It snowed a lot on night two of The ShOws, the unofficial kick-off to Toronto Fashion Week(s). Did you know that it snowed? Of course you did. But many fashion people need, as if it is the life-blood of their entire species, to appear as though they’ve got an exclusive—always.  So, last night I was told that it was snowing by several sources, and I’m sure glad they told me because I teleported everywhere yesterday.

I bring up this rather mundane fact for a reason. On the first night of The ShOws, co-ordinator and producer Paola Fullerton said, “We decide Canadian fashion.” By “we,” she meant the people in the room (not you), and that really got to some people’s heads. This one gesture—toward a crowd of people who live their lives fishing for digital gestures—seemed to create an identity crisis. On night two, attendees were consumed not by the decision-making of Canadian fashion, but by how to appear more like decision-makers.

Here’s how they accomplished that:

One woman was changing out of her knee-high winter boots into pristine Massimo Dutti Oxfords—she was barefoot under her boots, and she made this switch a couple of seconds before Kaelen’s show to an audience of anyone in eye-shot. Get the look: can-you-believe-I’m-doing-this-not-in-a-washroom? A duo of front-row ladies spent 15 minutes selecting an Instagram filter for what they described as a definitive “fashion selfie,” whereby each party angled their chins downward and looked disinterested. Get the look: I-am-fashion? A former fashion big-wig spent 90 per cent of Antonio Azzuolo’s show applying lip gloss, 5 per cent talking to a man about the contents of his phone screen and 5 per cent looking at his tailored collection. Get the look: where-am-I? A man and his son, both dressed in semi-formal attire, just got up and walked out of a show. Get the look: I-have-money.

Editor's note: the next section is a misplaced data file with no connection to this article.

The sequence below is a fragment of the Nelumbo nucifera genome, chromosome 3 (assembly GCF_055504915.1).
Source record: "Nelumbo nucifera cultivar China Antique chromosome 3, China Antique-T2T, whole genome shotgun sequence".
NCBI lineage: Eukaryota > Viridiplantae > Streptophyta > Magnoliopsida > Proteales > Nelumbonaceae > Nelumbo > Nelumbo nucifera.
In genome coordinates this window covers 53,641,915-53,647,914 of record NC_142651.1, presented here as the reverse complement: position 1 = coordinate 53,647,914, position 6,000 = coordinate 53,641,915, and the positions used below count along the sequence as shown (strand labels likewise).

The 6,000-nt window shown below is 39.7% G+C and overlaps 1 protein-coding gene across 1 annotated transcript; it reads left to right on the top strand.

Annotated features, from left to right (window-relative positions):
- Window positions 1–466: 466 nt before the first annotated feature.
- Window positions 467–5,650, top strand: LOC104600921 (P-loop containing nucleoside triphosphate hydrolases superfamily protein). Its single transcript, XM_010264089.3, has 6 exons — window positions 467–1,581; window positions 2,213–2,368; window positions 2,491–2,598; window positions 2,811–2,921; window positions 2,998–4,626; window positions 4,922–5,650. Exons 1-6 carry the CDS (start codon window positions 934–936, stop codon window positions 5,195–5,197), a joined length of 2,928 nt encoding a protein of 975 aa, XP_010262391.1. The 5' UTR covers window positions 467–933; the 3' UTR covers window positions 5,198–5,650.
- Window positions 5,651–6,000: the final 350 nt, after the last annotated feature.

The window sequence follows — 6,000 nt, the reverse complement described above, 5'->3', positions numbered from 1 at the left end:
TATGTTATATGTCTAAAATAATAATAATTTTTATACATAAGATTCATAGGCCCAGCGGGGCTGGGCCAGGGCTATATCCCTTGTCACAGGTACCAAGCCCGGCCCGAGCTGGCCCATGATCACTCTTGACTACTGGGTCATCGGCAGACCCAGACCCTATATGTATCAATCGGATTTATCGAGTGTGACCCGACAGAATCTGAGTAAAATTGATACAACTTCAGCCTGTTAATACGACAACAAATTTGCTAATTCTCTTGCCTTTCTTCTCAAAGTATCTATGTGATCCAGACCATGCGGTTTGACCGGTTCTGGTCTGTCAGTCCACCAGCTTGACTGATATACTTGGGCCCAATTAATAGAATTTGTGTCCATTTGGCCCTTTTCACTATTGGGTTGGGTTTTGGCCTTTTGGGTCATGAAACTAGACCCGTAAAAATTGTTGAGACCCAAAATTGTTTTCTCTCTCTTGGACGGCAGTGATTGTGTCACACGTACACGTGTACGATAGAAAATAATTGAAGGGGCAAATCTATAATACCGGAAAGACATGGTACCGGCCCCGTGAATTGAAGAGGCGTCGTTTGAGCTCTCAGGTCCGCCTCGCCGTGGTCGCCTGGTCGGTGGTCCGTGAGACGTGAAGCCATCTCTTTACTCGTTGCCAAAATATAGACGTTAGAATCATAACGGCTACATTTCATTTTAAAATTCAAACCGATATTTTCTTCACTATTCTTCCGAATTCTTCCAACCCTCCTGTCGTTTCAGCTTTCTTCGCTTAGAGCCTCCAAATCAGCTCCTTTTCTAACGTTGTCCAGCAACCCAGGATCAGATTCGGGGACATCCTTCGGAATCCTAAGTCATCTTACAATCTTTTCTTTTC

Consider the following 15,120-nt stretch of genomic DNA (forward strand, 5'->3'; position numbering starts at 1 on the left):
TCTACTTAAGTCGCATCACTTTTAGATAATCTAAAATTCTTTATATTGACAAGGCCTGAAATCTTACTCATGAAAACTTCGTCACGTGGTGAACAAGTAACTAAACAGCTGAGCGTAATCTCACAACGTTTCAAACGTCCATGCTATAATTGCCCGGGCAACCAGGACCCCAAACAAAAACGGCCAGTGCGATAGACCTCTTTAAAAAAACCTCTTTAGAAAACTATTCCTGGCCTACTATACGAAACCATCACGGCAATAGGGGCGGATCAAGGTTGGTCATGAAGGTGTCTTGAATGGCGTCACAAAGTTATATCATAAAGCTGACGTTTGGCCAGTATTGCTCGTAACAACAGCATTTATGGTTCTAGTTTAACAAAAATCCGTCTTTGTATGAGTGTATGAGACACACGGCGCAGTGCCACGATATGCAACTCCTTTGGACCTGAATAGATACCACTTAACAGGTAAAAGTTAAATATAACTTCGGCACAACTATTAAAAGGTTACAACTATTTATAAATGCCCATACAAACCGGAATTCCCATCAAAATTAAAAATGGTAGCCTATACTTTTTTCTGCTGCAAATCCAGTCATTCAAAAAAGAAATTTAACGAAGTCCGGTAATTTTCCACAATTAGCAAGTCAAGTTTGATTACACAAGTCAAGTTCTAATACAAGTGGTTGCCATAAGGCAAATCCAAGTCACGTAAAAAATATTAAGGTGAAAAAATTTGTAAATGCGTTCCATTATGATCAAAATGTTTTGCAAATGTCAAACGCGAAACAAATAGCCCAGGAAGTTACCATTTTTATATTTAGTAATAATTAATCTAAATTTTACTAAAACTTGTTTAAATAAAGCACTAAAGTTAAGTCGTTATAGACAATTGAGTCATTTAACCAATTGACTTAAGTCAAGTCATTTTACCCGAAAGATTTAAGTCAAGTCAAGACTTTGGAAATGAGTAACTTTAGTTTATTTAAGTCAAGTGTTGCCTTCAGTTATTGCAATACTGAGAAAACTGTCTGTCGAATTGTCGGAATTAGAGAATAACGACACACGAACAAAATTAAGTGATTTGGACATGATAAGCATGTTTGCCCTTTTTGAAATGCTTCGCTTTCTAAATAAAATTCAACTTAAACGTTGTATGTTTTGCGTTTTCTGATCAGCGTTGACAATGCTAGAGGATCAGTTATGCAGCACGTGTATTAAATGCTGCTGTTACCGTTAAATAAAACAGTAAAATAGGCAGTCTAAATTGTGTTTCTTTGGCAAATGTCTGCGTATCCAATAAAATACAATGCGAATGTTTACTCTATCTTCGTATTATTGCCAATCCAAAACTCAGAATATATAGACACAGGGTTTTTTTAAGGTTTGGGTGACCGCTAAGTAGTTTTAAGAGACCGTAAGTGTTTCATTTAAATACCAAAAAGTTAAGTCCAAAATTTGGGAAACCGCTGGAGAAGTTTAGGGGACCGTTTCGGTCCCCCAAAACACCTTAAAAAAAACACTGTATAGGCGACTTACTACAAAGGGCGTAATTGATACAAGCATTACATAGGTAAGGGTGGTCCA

“Appearance is everything” as a slogan for fashion isn’t a new idea, but it got me thinking about whether Fullerton was actually correct in her assessment. Are “we” really deciding Canadian fashion? Why is it that a room full of 100 people are being credited for steering an entire economy? Why isn’t the designer being credited as the visionary, and we, as an audience, just lucky to witness their art? Why aren’t we talking about how advertising dictates editorial in magazines, and how editors are no more decision-makers these days than your average sponsored blog post? How can a decision process be conducted in that room when buyers have already made their buying decisions? We are there, I believe, not as decision-makers, but as the intermediaries between the creators (designers) and the decision-makers (you). Fashion Week, while leaning toward the glamorous at times, is, at its core, an exercise in bolstering the egos of people who no longer decide as much.

So, you decide. Here are the collections from last night. What are you into? As a bit of a primer, Kaelan showed a collection of pinky red mohair, squid ink-dyed pique cotton eyelet (the squid ink was hand-harvested in Redhook, Brooklyn if this makes a difference to you), and a variety of skirts with contrasting raffia lining. She also used double-teeth zippers to transform feminine pieces into more simplified, “less feminine” silhouettes.

Antonio Azzuolo launched his womenswear last night, featuring immaculately tailored wool jackets, suits and pants—this was in addition to his usual bespoke tailored menswear, and more unusual pieces like dotted cowhide smocks, gorgeous knits and varsity jackets. His signature, he says, “is the saddle shoulder.”